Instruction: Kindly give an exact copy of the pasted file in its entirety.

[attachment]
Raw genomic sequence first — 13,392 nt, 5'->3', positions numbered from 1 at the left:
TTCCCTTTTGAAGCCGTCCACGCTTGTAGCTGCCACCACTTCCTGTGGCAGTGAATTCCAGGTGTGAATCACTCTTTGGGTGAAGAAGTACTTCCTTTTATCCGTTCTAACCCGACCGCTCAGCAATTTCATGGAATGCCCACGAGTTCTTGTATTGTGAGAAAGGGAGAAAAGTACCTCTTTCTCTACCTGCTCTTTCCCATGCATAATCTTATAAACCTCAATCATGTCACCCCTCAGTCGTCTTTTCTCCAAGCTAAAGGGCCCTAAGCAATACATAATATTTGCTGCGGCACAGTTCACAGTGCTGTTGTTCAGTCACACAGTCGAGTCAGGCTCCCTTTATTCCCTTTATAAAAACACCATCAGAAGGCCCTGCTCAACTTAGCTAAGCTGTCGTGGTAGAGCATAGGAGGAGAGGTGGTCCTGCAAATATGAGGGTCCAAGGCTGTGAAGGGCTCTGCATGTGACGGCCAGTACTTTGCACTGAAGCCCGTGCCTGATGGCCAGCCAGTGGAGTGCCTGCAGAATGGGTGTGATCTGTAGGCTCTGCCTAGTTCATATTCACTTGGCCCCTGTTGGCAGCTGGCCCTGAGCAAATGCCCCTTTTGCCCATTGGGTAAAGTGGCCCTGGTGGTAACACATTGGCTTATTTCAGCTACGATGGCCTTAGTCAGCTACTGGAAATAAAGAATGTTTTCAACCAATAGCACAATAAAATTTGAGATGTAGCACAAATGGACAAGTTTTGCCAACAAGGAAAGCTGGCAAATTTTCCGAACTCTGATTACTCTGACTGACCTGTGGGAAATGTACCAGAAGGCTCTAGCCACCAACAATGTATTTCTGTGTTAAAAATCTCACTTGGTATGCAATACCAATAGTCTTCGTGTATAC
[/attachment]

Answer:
Raw genomic sequence first — 13,392 nt, 5'->3', positions numbered from 1 at the left:
TTCCCTTTTGAAGCCGTCCACGCTTGTAGCTGCCACCACTTCCTGTGGCAGTGAATTCCAGGTGTGAATCACTCTTTGGGTGAAGAAGTACTTCCTTTTATCCGTTCTAACCCGACCGCTCAGCAATTTCATGGAATGCCCACGAGTTCTTGTATTGTGAGAAAGGGAGAAAAGTACCTCTTTCTCTACCTGCTCTTTCCCATGCATAATCTTATAAACCTCAATCATGTCACCCCTCAGTCGTCTTTTCTCCAAGCTAAAGGGCCCTAAGCAATACATAATATTTGCTGCGGCACAGTTCACAGTGCTGTTGTTCAGTCACACAGTCGAGTCAGGCTCCCTTTATTCCCTTTATAAAAACACCATCAGAAGGCCCTGCTCAACTTAGCTAAGCTGTCGTGGTAGAGCATAGGAGGAGAGGTGGTCCTGCAAATATGAGGGTCCAAGGCTGTGAAGGGCTCTGCATGTGACGGCCAGTACTTTGCACTGAAGCCCGTGCCTGATGGCCAGCCAGTGGAGTGCCTGCAGAATGGGTGTGATCTGTAGGCTCTGCCTAGTTCATATTCACTTGGCCCCTGTTGGCAGCTGGCCCTGAGCAAATGCCCCTTTTGCCCATTGGGTAAAGTGGCCCTGGTGGTAACACATTGGCTTATTTCAGCTACGATGGCCTTAGTCAGCTACTGGAAATAAAGAATGTTTTCAACCAATAGCACAATAAAATTTGAGATGTAGCACAAATGGACAAGTTTTGCCAACAAGGAAAGCTGGCAAATTTTCCGAACTCTGATTACTCTGACTGACCTGTGGGAAATGTACCAGAAGGCTCTAGCCACCAACAATGTATTTCTGTGTTAAAAATCTCACTTGGTATGCAATACCAATAGTCTTCGTGTATAC